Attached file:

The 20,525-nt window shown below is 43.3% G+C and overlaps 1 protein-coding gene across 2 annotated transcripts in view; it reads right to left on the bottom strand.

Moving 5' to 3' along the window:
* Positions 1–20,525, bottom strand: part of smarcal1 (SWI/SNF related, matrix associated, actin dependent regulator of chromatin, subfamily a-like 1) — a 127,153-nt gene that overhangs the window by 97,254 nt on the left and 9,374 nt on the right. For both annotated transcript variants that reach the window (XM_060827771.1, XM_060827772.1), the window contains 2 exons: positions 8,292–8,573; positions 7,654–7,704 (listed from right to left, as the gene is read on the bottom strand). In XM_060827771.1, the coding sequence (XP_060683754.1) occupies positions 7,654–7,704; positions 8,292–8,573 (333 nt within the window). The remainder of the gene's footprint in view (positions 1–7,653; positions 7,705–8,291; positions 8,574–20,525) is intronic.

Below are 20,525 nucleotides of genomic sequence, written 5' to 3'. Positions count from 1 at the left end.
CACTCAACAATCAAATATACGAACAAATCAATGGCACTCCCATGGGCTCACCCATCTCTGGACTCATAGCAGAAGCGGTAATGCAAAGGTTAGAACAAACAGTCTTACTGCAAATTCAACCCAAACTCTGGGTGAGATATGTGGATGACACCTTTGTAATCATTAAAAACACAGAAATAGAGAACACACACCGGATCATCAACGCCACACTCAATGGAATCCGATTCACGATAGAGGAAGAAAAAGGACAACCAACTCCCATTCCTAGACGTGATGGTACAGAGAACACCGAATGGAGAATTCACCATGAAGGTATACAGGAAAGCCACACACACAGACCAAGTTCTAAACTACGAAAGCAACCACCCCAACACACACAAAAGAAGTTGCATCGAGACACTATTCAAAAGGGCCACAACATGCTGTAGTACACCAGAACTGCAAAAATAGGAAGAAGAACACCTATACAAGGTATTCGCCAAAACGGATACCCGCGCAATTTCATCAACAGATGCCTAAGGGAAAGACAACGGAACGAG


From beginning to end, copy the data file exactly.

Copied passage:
The 20,525-nt window shown below is 43.3% G+C and overlaps 1 protein-coding gene across 2 annotated transcripts in view; it reads right to left on the bottom strand.

Moving 5' to 3' along the window:
* Positions 1–20,525, bottom strand: part of smarcal1 (SWI/SNF related, matrix associated, actin dependent regulator of chromatin, subfamily a-like 1) — a 127,153-nt gene that overhangs the window by 97,254 nt on the left and 9,374 nt on the right. For both annotated transcript variants that reach the window (XM_060827771.1, XM_060827772.1), the window contains 2 exons: positions 8,292–8,573; positions 7,654–7,704 (listed from right to left, as the gene is read on the bottom strand). In XM_060827771.1, the coding sequence (XP_060683754.1) occupies positions 7,654–7,704; positions 8,292–8,573 (333 nt within the window). The remainder of the gene's footprint in view (positions 1–7,653; positions 7,705–8,291; positions 8,574–20,525) is intronic.

Below are 20,525 nucleotides of genomic sequence, written 5' to 3'. Positions count from 1 at the left end.
CACTCAACAATCAAATATACGAACAAATCAATGGCACTCCCATGGGCTCACCCATCTCTGGACTCATAGCAGAAGCGGTAATGCAAAGGTTAGAACAAACAGTCTTACTGCAAATTCAACCCAAACTCTGGGTGAGATATGTGGATGACACCTTTGTAATCATTAAAAACACAGAAATAGAGAACACACACCGGATCATCAACGCCACACTCAATGGAATCCGATTCACGATAGAGGAAGAAAAAGGACAACCAACTCCCATTCCTAGACGTGATGGTACAGAGAACACCGAATGGAGAATTCACCATGAAGGTATACAGGAAAGCCACACACACAGACCAAGTTCTAAACTACGAAAGCAACCACCCCAACACACACAAAAGAAGTTGCATCGAGACACTATTCAAAAGGGCCACAACATGCTGTAGTACACCAGAACTGCAAAAATAGGAAGAAGAACACCTATACAAGGTATTCGCCAAAACGGATACCCGCGCAATTTCATCAACAGATGCCTAAGGGAAAGACAACGGAACGAG